Breakfast was a time not only to consume fresh fruit doused in milk, which to this day I cannot seem to replicate with my insufficient soy substitute, or left over shortcakes, but also a place where my family decide the day’s activities. I never cared what my great-grandmother had planned for the day, as long as we were allowed to get Dairy Queen at some point. Normally, she’d teach me how to play canasta or we’d pull out the board games she had used for decades. My favorites were Sorry! And Rummikub. I think the Sorry! board ended up splitting into two pieces and we resorted to taping the fold to make it whole again. My great-grandmother and I played games for hours. It was nearly impossible to come into her house during the day without hearing the shuffling of cards, or the die hitting the table. When we were tired of playing, she turned on the television to the Game Show Network (GSN) and we watched anything and everything. Sitting on the couch with some sesame sticks or cheesy popcorn, another old favorite of mine, was a must and there was never a concern about getting food on the cushions. As a kid there was never a need to worry about anything. Food would always be on the table when it was time for the next meal and I always seemed to be occupied during the day. It is funny how growing up changes that all. 
At some point, my parents came from our cottage to eat. They brought hamburgers, Lay’s potato chips, French onion dip and watermelon, a perfect summer lunch. While my dad helped my great-grandfather with whatever needed to be fixed that day, my little brother in tow, the ladies went into the kitchen to start cooking. For me, burgers were a staple item, mustard, ketchup, and pickles were all I needed to complete the sandwich. That would not seem like enough now, as I love lettuce, tomatoes, onions, and avocado as well. Now I prefer organic sweet potato chips rather than regular ones. Watermelon doesn’t sit well with my stomach and chip dip is not an option being cream based. But back then everything was simple and wonderful. The smell of the grill is synonymous with summer in my mind. Describing charcoal is close to impossible. It is unique because when you smell it, you instantly know that the food coming off the grill will have a hint of it converted into flavor.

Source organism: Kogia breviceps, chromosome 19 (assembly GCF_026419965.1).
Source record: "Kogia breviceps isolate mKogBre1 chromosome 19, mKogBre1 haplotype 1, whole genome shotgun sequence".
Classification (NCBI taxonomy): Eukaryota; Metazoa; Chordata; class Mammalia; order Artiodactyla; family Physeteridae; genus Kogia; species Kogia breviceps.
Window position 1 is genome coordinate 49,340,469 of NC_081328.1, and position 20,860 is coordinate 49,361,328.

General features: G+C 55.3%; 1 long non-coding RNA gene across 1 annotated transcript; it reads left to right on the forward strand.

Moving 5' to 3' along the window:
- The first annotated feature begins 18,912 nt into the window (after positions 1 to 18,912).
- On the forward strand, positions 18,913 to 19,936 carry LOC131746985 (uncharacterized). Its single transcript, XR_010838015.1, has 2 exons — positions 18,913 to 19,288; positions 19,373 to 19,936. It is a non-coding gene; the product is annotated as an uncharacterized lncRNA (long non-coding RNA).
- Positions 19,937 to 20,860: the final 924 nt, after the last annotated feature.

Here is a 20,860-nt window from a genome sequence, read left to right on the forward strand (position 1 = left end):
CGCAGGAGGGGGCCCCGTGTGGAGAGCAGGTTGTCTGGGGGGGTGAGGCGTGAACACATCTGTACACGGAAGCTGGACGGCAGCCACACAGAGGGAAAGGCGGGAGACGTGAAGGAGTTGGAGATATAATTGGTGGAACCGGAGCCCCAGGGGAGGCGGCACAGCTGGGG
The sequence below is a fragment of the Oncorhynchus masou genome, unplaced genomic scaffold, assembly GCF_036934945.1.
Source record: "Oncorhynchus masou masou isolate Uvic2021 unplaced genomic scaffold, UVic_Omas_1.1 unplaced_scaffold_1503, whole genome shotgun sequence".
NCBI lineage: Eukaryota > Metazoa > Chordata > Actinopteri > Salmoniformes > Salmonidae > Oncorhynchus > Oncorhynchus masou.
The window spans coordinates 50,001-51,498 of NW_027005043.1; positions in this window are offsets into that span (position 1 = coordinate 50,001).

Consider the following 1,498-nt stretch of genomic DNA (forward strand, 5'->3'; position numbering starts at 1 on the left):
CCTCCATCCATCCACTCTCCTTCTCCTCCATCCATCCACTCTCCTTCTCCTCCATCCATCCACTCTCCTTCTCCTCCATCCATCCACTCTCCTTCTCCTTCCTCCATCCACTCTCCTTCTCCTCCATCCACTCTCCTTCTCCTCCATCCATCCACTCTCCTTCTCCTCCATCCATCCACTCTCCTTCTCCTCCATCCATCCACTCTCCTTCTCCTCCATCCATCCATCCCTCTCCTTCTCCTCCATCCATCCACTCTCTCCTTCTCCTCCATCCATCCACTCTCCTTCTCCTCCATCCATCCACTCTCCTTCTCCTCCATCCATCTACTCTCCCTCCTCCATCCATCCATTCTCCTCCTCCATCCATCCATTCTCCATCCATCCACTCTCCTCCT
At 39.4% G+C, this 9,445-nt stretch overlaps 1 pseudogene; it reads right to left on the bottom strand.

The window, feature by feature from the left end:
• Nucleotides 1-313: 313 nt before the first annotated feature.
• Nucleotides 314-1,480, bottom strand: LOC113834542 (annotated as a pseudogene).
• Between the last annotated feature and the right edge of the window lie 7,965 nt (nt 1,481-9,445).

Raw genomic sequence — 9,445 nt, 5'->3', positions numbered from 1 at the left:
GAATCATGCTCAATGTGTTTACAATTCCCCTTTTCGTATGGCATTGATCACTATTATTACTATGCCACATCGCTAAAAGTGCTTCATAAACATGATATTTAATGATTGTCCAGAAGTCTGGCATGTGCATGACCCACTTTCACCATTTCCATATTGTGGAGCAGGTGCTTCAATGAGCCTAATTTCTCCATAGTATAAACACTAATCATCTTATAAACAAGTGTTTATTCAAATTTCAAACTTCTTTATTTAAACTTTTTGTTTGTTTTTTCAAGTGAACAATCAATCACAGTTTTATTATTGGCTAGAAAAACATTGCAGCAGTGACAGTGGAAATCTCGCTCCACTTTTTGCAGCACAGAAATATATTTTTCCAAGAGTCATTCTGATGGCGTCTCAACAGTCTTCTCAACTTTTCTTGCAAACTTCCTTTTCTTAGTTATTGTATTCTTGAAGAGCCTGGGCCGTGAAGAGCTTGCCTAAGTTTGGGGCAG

I wish I could go back to that house. Those summers were filled with magic. Grapes that were so firm they burst with a crunch. Sweet corn on the cob doused in butter with hamburgers and hotdogs over the old charcoal grill with fresh vegetables from the garden. Trips to DQ almost everyday with games of mini golf on steaming hot days. Now, visits to DQ require a whole sleeve of Lactaid pills and even with those, pain is inevitable. I wish I could go back to visit that old house where steps creaked and the house shook in the summer wind and see my great-grandparents again, hear their voices. Looking back, my love for turning on GSN disappeared when my great-grandmother died. Maybe it was because I didn’t have the time to just sit for hours or because I didn’t have the patience. More than likely it was because without her sitting by me, GSN wasn’t as funny or enjoyable. I just can’t appreciate them as much when she isn’t trying to answer the questions before the contestants do.
As much as I wish I could relive these memories, I can’t. These people are gone, the house was sold years ago, the garden is gone, and many of these once delicious foods are not a part of my diet anymore. Life transforms from a carefree dream to a complicated task, but even so, I will always have the memories.